In an interview with The McGill Daily the following month, Atassi tried to deny his use of threatening language against SPHR and other students who opposed the Nas Daily event, while also categorizing “Free Palestine” as a “slur.”  When asked about how the ASN would seek to deal with anti-Arab racism or violence on campus, Atassi merely stated that the ASN would “make sure to further promote the secular aspects of the Arab world that everyone would enjoy.” It was hardly an inspiring example of the ASN’s service to Arab students. However, one redeeming feature of the interview was Atassi’s promise to open up the service to genuine democratic participation. Ever since the ASN had become a SSMU service, neither Attassi nor any of the other executives had ever been elected to their positions. In response to criticism about this fact, he stated in the interview that “next year [2019] people will be able to campaign for positions, which will be decided by voting.” 

 

A General Assembly? That can wait

In March 2019, I asked Atassi when the ASN was going to hold its first General Assembly (GA) and election, as stipulated in the ASN constitution. Atassi informed me that the ASN didn’t really feel ready to hold a GA, so they would simply… not hold it. He went on to explain that the GA would be postponed until Fall 2019, or even Winter 2020, claiming that the delay was due to some ill-defined SSMU bureaucratic technicality.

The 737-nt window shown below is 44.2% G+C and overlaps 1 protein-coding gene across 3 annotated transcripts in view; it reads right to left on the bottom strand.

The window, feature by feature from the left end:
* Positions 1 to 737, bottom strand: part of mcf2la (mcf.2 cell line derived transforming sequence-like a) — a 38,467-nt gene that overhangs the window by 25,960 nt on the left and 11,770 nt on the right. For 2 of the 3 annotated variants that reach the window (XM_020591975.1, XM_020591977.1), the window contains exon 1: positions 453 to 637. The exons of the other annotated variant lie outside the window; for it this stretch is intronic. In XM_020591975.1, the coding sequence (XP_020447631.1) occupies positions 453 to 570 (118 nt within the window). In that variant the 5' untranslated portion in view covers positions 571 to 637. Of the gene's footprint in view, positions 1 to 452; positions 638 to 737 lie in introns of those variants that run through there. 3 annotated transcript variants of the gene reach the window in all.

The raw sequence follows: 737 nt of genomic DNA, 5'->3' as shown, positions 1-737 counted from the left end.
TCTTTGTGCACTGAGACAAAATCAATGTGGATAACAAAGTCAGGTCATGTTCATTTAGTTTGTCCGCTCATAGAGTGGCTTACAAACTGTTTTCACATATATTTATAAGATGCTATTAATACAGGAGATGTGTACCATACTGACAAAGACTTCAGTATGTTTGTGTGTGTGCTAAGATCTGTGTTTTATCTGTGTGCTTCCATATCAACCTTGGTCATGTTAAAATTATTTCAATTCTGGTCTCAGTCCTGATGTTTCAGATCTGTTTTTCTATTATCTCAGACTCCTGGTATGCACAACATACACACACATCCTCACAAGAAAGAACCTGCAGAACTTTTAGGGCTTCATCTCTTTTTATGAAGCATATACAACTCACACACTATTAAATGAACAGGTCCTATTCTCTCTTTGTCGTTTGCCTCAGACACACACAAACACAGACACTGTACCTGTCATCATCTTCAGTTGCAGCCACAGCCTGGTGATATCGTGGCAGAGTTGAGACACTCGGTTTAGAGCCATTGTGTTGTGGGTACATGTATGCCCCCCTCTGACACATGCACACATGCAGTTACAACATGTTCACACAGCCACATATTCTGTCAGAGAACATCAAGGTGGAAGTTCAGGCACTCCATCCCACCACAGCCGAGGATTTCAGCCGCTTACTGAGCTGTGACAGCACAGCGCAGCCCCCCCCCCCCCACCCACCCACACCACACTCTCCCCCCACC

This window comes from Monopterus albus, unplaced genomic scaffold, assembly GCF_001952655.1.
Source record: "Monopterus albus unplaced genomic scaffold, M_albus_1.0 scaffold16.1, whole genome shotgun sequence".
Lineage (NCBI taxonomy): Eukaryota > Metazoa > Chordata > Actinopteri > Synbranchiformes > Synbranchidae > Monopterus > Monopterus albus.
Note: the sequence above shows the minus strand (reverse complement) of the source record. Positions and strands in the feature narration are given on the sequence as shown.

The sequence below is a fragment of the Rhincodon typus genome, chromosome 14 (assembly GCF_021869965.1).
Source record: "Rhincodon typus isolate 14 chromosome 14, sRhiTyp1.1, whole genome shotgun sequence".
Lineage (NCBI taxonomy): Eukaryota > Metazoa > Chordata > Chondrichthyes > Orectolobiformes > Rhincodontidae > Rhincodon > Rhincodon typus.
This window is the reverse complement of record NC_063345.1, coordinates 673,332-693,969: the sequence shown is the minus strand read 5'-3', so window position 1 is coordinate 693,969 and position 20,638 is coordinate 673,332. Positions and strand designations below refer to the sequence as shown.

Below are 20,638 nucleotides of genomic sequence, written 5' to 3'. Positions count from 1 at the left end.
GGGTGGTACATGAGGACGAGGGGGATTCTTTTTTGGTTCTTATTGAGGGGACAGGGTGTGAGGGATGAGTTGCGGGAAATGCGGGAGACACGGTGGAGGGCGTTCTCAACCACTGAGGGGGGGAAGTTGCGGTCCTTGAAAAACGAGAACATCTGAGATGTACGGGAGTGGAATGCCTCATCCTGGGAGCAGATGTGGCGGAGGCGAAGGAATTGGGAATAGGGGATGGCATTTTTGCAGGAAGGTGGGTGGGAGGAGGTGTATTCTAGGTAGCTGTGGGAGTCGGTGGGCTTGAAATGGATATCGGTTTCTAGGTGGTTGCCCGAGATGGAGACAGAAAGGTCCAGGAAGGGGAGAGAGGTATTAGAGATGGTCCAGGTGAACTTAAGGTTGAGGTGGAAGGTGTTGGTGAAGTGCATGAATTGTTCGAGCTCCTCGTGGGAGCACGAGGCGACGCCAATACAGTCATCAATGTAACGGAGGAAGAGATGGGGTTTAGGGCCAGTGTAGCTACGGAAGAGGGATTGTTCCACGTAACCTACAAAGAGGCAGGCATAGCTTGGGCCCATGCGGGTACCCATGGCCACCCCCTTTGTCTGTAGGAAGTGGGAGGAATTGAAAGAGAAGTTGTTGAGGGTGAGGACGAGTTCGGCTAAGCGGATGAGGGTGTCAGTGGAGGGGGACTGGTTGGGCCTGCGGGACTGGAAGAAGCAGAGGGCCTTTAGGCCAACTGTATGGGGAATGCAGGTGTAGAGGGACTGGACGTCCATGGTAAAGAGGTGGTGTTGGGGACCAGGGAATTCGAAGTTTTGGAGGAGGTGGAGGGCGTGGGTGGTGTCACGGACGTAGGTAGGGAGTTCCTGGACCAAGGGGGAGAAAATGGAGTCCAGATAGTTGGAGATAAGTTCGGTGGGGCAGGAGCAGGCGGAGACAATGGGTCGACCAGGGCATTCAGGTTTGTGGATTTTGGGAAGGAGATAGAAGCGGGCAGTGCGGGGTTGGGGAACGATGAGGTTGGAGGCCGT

I eventually asked a SSMU staff member to corroborate this bizarre story. The staff member in question was not amused by the ASN’s unconstitutional antics, to say the least. They therefore promised to send a sternly worded email to the ASN about its electoral obligations. A few days later, the ASN hurriedly informed SSMU that it would hold its first General Assembly on April 10 2019, which would include an election for executive positions.

 

The first ‘election’

It quickly became clear that the incumbent ASN leadership was not going to allow an election to get in the way of another year in office. First, the ASN ensured that no physical General Assembly would actually take place, with the excuse that there was “no available space.” Instead, the GA would be conducted on the collective group chat of the ASN’s “committees,” which had been inactive all semester, and which contained only 26 people (including all the executives). Second, it was decreed that, Constitution be damned, only committee members would be eligible to run for an executive position, if it was vacant. Third, both available positions were uncontested, with each pre-selected candidate coasting to a predictable landslide victory. Finally, not a single email or Facebook post about the General Assembly would be sent out to the student body, ensuring that almost nobody would ever even know it had happened. When the ASN finally got around to sending out an email, it was to ask students to nominate ASN for the SSMU Service of the Year Award, as well as to nominate its president Karim Atassi for the McGill Equity & Community Building Award

It quickly became clear that the incumbent ASN leadership was not going to allow an election to get in the way of another year in office.

 

Abolishing elections